The person highlighted most in this new environment for data analysis is the data architect who must ensure that the systems supporting “edge” analysts can do so quickly and can scale when the business analysts outnumber the IT-trained professionals.
In today’s environment
In today’s environment, the data architect is the orchestrator of the complete data supply chain.
The data governance professional is the regulator and auditor. That means that the architect must manage the warehouse, the data lake and what is rapidly becoming the data river – all that data in constant streaming motion from IOT to web interactions.
Working with the data governance professional, the data architect ensures that systems capture valid data appropriately, making it easy to capture it completely and consistently.
In addition, the architects must provide for tools and capabilities to measure the data as it progresses through the data supply chain. Much like an oil pipeline, the data must be monitored as it flows through each checkpoint or makes its transformations from application to application, from cloud to cloud.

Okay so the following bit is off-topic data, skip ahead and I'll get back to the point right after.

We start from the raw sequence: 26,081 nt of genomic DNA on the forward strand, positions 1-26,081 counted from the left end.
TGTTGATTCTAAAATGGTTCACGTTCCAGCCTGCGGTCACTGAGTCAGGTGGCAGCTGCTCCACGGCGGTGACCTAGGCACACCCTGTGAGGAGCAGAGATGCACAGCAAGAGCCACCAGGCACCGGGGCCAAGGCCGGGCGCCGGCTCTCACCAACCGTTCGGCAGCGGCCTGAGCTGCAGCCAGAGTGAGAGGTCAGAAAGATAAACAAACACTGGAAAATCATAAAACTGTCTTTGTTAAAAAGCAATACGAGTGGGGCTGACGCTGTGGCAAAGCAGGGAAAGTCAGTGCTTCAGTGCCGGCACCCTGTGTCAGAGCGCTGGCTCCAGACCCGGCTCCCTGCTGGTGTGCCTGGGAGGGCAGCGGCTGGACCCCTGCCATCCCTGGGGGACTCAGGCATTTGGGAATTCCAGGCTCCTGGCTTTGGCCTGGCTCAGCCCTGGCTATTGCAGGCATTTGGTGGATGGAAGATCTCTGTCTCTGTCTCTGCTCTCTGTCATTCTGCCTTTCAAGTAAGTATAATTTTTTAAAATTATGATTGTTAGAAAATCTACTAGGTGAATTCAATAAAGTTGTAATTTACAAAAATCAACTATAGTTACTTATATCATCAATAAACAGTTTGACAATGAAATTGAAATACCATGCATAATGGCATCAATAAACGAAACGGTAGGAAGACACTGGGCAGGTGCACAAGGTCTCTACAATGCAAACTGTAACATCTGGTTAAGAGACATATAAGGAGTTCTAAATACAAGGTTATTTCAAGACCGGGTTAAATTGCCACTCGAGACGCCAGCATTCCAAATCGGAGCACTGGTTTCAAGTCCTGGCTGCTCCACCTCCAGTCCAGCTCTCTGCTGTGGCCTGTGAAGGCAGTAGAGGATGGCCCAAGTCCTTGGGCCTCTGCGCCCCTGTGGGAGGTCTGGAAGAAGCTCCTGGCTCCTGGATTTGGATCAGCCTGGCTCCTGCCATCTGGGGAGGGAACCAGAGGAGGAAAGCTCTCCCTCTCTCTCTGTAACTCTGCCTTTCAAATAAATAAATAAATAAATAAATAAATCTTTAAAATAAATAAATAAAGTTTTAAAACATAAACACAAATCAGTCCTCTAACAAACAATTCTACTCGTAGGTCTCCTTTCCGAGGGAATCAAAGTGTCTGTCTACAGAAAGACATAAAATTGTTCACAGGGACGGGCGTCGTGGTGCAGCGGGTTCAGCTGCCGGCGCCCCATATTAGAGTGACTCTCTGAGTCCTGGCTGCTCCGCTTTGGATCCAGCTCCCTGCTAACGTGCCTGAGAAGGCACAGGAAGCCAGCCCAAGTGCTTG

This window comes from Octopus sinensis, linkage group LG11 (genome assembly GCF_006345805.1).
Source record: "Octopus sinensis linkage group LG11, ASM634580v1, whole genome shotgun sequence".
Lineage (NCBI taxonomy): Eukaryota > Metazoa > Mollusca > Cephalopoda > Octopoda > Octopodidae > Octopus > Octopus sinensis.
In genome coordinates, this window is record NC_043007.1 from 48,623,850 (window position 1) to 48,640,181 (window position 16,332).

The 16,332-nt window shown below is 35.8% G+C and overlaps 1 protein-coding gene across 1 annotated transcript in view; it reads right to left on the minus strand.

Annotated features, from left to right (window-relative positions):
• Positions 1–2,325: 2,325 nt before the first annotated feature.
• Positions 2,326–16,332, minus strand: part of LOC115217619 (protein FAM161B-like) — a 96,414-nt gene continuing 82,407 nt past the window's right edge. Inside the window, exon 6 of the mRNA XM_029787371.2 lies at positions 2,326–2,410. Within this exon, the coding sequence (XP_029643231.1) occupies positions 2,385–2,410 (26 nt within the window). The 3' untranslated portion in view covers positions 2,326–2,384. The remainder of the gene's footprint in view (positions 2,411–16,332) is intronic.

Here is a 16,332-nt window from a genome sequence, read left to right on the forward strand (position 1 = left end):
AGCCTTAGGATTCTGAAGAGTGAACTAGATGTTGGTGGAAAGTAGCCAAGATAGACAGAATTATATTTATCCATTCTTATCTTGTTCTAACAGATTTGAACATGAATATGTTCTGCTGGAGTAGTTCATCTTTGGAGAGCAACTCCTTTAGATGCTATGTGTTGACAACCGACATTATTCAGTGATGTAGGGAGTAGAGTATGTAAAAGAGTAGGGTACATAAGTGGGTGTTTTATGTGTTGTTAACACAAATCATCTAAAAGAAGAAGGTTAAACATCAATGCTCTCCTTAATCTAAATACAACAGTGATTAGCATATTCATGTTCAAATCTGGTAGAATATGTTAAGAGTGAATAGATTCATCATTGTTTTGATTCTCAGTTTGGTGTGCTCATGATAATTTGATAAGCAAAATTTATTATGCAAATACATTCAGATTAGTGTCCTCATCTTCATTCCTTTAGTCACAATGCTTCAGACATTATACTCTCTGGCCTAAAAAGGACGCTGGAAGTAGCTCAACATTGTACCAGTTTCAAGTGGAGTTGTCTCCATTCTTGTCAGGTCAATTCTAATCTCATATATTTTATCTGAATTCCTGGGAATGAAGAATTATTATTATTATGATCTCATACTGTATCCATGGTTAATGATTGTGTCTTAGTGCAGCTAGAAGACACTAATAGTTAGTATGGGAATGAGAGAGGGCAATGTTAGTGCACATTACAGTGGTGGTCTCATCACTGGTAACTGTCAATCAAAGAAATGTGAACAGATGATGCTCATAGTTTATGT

This is where the data governance team and their tools are helpful.
Then, at the end of the line, the business analyst should have the ability to manage datasets meaningful to the business and trust that the architect and the governance team have managed the data flow effectively. None of what happens in the end to help make better business decisions is helped by putting a “golden record” in a data warehouse or a referential database if that record is not immediately available to the analyst downstream.
Data today moves and changes depending on what application it is serving, and a master record is often viewed differently from one application to the next.
And then, of course, there are the costs.
For years, we have asked executives to pay millions of dollars to master data and make it available to all systems. What we should consider now going forward is a new way of ensuring data quality and appropriateness for new kinds of analyses.
With artificial intelligence and machine learning becoming more popular, we must ensure that the data our algorithms operate against is the best we can deliver to a variety of operations.